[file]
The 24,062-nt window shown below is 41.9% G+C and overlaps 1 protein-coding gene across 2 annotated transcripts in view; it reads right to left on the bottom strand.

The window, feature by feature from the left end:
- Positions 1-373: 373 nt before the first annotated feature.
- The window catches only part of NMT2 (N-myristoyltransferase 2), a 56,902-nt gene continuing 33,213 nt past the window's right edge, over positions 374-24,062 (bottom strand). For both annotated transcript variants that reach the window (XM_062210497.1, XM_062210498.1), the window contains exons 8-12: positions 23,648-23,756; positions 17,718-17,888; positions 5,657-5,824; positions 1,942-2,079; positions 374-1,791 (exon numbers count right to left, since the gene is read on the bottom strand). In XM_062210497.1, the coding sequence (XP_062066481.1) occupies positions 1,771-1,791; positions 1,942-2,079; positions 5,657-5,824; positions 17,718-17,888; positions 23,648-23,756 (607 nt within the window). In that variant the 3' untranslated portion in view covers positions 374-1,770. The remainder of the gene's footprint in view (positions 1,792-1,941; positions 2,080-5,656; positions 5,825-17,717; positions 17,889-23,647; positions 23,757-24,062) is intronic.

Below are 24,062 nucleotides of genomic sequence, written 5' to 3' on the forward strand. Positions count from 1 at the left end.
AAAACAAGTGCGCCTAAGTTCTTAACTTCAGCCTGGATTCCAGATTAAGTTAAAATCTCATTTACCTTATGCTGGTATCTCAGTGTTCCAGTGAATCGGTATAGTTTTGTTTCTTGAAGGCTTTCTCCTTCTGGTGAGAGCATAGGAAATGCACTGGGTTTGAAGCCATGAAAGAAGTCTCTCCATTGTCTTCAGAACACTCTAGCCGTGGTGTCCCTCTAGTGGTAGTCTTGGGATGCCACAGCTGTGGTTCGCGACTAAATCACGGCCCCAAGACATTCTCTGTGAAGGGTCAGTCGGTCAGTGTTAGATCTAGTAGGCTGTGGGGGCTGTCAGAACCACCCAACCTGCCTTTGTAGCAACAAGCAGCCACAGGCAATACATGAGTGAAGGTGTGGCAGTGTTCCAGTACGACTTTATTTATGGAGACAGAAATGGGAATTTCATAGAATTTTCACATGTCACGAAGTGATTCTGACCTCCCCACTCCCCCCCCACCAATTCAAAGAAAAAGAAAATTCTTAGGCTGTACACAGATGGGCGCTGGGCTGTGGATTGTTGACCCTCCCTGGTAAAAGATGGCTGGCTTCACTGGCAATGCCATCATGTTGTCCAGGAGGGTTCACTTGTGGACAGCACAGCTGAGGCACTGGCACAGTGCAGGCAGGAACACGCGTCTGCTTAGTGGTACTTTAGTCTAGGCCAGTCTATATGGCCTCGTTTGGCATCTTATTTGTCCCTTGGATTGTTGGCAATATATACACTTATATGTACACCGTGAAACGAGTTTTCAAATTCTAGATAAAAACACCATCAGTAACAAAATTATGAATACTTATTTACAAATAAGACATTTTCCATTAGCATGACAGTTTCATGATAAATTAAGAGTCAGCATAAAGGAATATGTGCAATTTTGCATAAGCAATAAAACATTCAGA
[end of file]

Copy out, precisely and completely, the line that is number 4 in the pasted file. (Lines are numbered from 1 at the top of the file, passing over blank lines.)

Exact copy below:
- The window catches only part of NMT2 (N-myristoyltransferase 2), a 56,902-nt gene continuing 33,213 nt past the window's right edge, over positions 374-24,062 (bottom strand). For both annotated transcript variants that reach the window (XM_062210497.1, XM_062210498.1), the window contains exons 8-12: positions 23,648-23,756; positions 17,718-17,888; positions 5,657-5,824; positions 1,942-2,079; positions 374-1,791 (exon numbers count right to left, since the gene is read on the bottom strand). In XM_062210497.1, the coding sequence (XP_062066481.1) occupies positions 1,771-1,791; positions 1,942-2,079; positions 5,657-5,824; positions 17,718-17,888; positions 23,648-23,756 (607 nt within the window). In that variant the 3' untranslated portion in view covers positions 374-1,770. The remainder of the gene's footprint in view (positions 1,792-1,941; positions 2,080-5,656; positions 5,825-17,717; positions 17,889-23,647; positions 23,757-24,062) is intronic.